- Term highlighting
- WPML and Polylang integration.
A single site license will set you back $29 which may seem a bargain when compared to Relvanssi, however the license requires renewing annually. This may still be a good choice for you if you need some of the added functionality, say for example you have a lot of PDF documents on your site that need to be searchable.
Tracking Search Terms
Another feature that the default WordPress search doesn’t offer is the ability to track the terms that people are searching on your site. This can help you to find your most popular content, get ideas for new posts, and help you to optimize your navigation so It’s more user friendly.
Most of the advanced search plugins, like Relevanssi and SearchWP include search logging and statistics. You also have the option of using Google Analytics, which also allows you to combine the statistics from search with your other website statistics for advanced analytics.
Setting up Google Analytics to log your site searches is very easy. You just need to log into your Analytics account and edit your profile information to make sure site search is being tracked. You’ll need to enter the query parameter, which is the letter or word appended after the “?” in the address bar of your browser when you do a search on your site. For the default search, this is “s” other search plugins may use a different parameter.
Using Google Custom Search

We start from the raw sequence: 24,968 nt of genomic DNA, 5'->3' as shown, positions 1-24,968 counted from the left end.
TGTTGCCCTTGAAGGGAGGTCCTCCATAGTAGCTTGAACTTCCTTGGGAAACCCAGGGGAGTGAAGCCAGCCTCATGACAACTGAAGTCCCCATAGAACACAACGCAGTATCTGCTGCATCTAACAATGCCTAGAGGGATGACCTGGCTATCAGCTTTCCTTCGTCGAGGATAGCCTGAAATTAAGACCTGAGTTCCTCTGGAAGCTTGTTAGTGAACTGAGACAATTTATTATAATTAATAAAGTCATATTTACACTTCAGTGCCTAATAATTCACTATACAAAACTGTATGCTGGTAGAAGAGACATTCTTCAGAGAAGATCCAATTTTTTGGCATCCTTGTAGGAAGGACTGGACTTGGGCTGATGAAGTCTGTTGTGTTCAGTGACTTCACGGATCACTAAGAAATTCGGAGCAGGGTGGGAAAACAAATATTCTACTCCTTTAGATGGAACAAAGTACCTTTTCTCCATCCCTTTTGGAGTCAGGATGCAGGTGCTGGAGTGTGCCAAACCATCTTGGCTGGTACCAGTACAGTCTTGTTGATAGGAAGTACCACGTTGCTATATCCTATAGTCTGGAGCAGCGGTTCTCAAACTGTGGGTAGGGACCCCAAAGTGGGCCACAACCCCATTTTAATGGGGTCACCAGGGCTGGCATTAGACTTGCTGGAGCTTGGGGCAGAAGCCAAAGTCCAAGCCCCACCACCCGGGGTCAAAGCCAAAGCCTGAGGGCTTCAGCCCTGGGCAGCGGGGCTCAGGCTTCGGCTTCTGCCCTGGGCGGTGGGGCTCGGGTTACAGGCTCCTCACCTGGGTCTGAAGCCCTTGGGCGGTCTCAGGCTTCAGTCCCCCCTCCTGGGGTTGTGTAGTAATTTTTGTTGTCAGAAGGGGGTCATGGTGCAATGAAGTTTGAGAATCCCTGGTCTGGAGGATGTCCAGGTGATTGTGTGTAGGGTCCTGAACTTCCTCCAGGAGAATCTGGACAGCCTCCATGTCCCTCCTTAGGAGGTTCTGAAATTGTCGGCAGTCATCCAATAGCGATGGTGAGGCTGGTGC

Another option to using one of the search plugins above is to piggyback off a search engine that you know delivers good search results. Google search results can be manipulated and as their algorithm evolves, they don’t always get things right, but they’re arguably the most accurate search engine available today and certainly the most popular one.
You can integrate Google Custom Search into your WordPress site, which not only improves your search results, but also gives you the opportunity to earn a bit of extra cash through Adsense if a user happens to click onto a sponsored search result when on your site.
Even WordPress.org uses Google custom search for its search functionality, which says something about the accuracy of WordPress search results!
You can integrate Goggle custom search either by installing a plugin or by pasting into the code to a widget or page template. In both cases you just need to supply the name and URL of your website and you have some basic customization options to help the search results integrate more seamlessly into your site.
You can improve the results from Google Custom Search by promoting certain pages to the top of the search results and by defining auto-completions and synonyms.
The only issue with Google search is that it relies on your pages being indexed with the search engine before they can be found. This usually happens quickly and isn’t an issue but it can sometimes mean there is a short delay before newly published content shows up in search results.
If you don’t want to display sponsored listings in your search results and risk users clicking off your site, you need to buy a license for Google Site Search. This currently costs from $100 per year.
The default WordPress search functionality certainly needs some work and we can only hope that this will be addressed in future updates of the WordPress core code. Until this happens, there are luckily several excellent plugins available that deliver fast, accurate search results for even the largest sites.
Do you use the WordPress basic search, Custom Google search or one of the plugins mentioned above? Is there another plugin that you recommend? Please share your ideas and suggestions in the comments.